and sophisticated fine bone china collection from Richard Brendon, exclusive to Harrods. Art deco inspired shapes combine with an innovative matte black and gold finish that is both dishwasher and microwave safe.

HOME Loves

richardbrendon.com

ECLIPSE

TRUE COLOURS

Native Union — Native Union's genius idea

V&A Paint — The V&A has launched its

new Classic Paint Collection, developed in collaboration with Master Paintmakers. Unique shades use the finest pigments to achieve the highest quality paint.

for getting rid of cable chaos is Eclipse, a stylish and simple hub. The idea is live on Kickstarter, so if you want one, make a pledge.

nativeunion.com

vandapaint.com

TO THE LETTER Jay Letter Board — Stuck for words? There are few better ways to communicate than this vintage letter board. Write memos to yourself or notes to your family and prepare for hours of fun. £45, magpieline.com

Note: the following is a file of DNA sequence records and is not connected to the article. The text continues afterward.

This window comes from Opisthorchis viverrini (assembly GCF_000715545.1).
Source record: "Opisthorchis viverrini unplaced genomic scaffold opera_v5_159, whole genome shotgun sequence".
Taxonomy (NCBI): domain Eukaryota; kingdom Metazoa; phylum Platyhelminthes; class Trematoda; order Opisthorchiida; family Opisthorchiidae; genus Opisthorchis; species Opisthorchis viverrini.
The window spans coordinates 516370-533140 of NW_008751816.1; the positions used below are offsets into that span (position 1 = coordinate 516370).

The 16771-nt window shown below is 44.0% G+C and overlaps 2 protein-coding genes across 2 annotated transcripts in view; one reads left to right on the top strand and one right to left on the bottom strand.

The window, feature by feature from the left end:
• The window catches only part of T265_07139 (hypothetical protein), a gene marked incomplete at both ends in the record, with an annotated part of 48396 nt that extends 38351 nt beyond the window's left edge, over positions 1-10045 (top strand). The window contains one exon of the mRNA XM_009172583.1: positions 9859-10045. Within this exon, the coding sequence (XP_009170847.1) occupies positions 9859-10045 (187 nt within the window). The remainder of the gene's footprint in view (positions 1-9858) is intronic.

Greener cleaner Tincture — New British brand Tincture creates all-natural cleaning products for the home. Using active botanical ingredients and essential oils, these beautifully packaged products look stylish and smell herby fresh while delivering impressive results. tincturelondon.com

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I N S I D E R | SHOPPING

2 5

NEW INTERIORS STORES IN LONDON

Retail Therapy A flurry of recent openings has come to Home’s attention. Here are some of our favourite new shops Words H A N N A H H O P K I N S

01

FRET TE

I

talian linen expert Frette has opened a new London store, in collaboration with Britt Moran and Emiliano Salci of Dimore Studio. Located on South Audley Street, in the heart of the city’s most distinguished retail quarter, the boutique showcases the brand’s traditionally sophisticated aesthetic. Shop for vintage glassware, vases and found objects - alongside a signature and seasonal collection of bed linens, bath linens, home décor and nightwear.